Radio stations use a transmitter to send signals that are received by the antenna in your home or car radio, or even smartphone headset. Stations broadcast many different radio formats, including news and talk, rock, country, oldies, religious and sports. Since 2000, the number of Spanish-language radio stations has increased by more than 60 percent. Local stations can also broadcast syndicated programming such as "The Dave Ramsey Show" and "American Top 40."
Radio stations continue to innovate to offer more free choice for listeners. HD Radio offers listeners crystal clear sound and additional channels of music, talk and foreign-language programming. Just like traditional radio, HD Radio is free. There are no subscription costs for those additional channels; you just need an HD Radio to find them. More than 2,150 stations are broadcasting in HD.
Local radio stations are also providing service on as many different platforms as possible. Many local stations are streaming online so even when you're thousands of miles away from home, you're only an Internet connection away from your favorite hometown station. In addition to streaming, radio broadcasters are encouraging mobile phone manufacturers to include built-in radio in smartphones, giving listeners a way to listen to local stations without utilizing an
Internet connection, experiencing buffering or using their expensive data plan. Built-in radio relies on a tiny chip inside your phone and a small antenna inside your headset that picks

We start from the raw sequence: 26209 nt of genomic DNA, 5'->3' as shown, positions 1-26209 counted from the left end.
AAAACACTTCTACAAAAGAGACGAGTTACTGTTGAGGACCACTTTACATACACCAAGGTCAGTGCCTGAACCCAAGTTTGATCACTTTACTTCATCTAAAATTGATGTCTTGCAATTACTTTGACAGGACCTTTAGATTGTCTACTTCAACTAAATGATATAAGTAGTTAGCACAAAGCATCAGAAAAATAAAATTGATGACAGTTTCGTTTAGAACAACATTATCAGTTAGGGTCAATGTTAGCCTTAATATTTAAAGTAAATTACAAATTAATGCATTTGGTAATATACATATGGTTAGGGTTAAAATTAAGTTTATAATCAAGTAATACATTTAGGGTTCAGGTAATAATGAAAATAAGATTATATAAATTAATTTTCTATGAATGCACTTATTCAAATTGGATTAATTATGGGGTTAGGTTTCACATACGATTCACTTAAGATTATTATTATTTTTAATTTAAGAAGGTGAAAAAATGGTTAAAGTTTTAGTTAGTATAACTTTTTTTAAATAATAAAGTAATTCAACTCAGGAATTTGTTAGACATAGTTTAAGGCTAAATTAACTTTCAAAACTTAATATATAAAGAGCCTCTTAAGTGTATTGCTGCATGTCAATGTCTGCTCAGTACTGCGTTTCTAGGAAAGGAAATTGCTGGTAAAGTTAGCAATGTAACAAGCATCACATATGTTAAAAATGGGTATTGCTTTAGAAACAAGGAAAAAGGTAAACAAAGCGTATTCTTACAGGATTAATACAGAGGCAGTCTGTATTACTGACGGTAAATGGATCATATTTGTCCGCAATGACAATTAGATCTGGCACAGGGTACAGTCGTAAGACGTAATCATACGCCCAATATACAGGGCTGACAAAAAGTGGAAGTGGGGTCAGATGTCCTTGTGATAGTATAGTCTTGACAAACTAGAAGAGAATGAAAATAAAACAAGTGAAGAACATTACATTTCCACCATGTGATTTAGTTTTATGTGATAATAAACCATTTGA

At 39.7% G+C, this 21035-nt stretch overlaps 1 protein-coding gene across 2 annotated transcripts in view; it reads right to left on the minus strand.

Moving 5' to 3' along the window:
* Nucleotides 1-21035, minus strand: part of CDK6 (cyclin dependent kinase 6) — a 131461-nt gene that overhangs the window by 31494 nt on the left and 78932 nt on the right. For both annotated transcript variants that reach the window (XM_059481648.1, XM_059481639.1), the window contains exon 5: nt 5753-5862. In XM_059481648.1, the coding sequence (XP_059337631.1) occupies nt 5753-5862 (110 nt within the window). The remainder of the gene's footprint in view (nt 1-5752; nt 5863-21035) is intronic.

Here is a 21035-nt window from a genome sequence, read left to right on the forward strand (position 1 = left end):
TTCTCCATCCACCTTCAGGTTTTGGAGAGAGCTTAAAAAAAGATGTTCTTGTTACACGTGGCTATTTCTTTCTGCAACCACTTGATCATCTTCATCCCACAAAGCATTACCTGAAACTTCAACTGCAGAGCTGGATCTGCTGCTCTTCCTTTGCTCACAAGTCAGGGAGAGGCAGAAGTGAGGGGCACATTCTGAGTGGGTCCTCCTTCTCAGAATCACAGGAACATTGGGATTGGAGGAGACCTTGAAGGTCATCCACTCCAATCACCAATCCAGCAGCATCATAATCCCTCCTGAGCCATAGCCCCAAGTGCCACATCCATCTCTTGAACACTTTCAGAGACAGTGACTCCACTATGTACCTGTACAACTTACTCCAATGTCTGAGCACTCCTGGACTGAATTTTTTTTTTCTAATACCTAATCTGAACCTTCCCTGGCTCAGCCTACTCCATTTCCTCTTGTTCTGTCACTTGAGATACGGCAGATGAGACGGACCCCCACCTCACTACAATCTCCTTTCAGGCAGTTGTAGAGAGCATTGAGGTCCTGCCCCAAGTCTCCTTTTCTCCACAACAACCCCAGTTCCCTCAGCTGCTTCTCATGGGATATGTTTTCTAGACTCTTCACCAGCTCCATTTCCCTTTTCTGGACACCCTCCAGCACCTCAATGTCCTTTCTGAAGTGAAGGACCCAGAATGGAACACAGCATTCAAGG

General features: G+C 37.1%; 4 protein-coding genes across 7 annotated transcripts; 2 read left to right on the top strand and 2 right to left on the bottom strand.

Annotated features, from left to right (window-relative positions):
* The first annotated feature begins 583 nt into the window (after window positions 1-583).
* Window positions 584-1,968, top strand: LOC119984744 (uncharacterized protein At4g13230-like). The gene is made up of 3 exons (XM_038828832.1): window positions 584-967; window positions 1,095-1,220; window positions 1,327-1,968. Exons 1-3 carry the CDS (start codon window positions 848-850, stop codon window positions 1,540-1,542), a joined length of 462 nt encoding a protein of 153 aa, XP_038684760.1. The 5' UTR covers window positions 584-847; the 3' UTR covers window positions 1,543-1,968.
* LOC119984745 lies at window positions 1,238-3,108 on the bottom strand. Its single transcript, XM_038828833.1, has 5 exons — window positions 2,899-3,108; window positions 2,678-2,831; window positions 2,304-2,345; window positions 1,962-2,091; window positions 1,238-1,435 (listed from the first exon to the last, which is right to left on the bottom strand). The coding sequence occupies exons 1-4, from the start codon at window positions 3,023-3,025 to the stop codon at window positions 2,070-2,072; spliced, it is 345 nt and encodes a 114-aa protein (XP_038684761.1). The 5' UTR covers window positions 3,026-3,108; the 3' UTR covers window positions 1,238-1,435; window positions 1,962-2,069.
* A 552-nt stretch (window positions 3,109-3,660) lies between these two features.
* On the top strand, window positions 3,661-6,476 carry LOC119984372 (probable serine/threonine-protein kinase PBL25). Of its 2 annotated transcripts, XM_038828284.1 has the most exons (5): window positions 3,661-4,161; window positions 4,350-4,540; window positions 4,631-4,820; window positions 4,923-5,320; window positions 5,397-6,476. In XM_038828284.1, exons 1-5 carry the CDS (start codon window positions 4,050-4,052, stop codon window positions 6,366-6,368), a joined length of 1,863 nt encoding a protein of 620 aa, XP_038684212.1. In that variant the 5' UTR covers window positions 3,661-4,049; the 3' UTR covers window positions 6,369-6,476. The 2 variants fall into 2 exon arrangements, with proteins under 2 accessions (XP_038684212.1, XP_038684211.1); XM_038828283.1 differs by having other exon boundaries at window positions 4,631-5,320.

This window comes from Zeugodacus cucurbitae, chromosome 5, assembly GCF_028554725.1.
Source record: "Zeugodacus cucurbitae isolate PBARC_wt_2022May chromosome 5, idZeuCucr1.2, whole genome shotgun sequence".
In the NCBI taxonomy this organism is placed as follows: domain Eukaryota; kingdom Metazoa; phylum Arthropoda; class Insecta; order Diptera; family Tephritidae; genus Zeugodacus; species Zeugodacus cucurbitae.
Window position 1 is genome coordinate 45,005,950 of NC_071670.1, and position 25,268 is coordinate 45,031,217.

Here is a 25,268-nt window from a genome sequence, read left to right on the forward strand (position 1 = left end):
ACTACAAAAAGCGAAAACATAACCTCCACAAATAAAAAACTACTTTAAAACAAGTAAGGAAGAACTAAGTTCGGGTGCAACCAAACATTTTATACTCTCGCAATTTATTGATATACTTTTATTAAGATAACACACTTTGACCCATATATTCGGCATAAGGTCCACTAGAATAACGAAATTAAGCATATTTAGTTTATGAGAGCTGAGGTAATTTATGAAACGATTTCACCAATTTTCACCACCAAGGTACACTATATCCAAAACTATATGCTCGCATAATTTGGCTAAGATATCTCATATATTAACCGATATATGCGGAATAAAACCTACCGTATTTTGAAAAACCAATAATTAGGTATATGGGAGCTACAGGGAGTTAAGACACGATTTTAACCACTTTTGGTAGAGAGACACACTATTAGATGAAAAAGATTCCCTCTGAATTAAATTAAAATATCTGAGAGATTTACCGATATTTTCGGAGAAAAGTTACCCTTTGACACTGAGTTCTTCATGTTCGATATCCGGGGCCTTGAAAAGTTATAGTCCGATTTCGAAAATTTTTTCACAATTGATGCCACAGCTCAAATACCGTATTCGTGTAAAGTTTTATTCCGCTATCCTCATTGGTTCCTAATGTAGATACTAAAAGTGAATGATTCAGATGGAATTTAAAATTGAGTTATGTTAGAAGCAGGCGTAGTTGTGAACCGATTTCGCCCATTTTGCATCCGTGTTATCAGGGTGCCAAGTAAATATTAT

up local radio stations. As millions have experienced during emergency situations, you can't always depend on your phone or wireless service during times of crisis. But if you have a smartphone with built-in radio, even when cellular networks go down, local radio stays on to provide a vital lifeline. Whether you listen in your car, at work or at the gym, you know that you can always rely on local radio to get the news, information and music you want – all for free.
America's Radio and TV Stations: The Pulse of Our Communities
Local TV's nationwide economic impact is $716 billion. Local radio's nationwide economic impact is $454 billion.
TV and radio stations reach more people and touch more lives than all other mediums combined. As the pulse of communities across America, local radio and television stations take seriously their integral role in connecting, informing and entertaining the public. Broadcasters are also investing in technology that will help them better serve listeners and viewers, and are focused on providing content to consumers when and where they want it.
Learn more at WeAreBroadcasters.com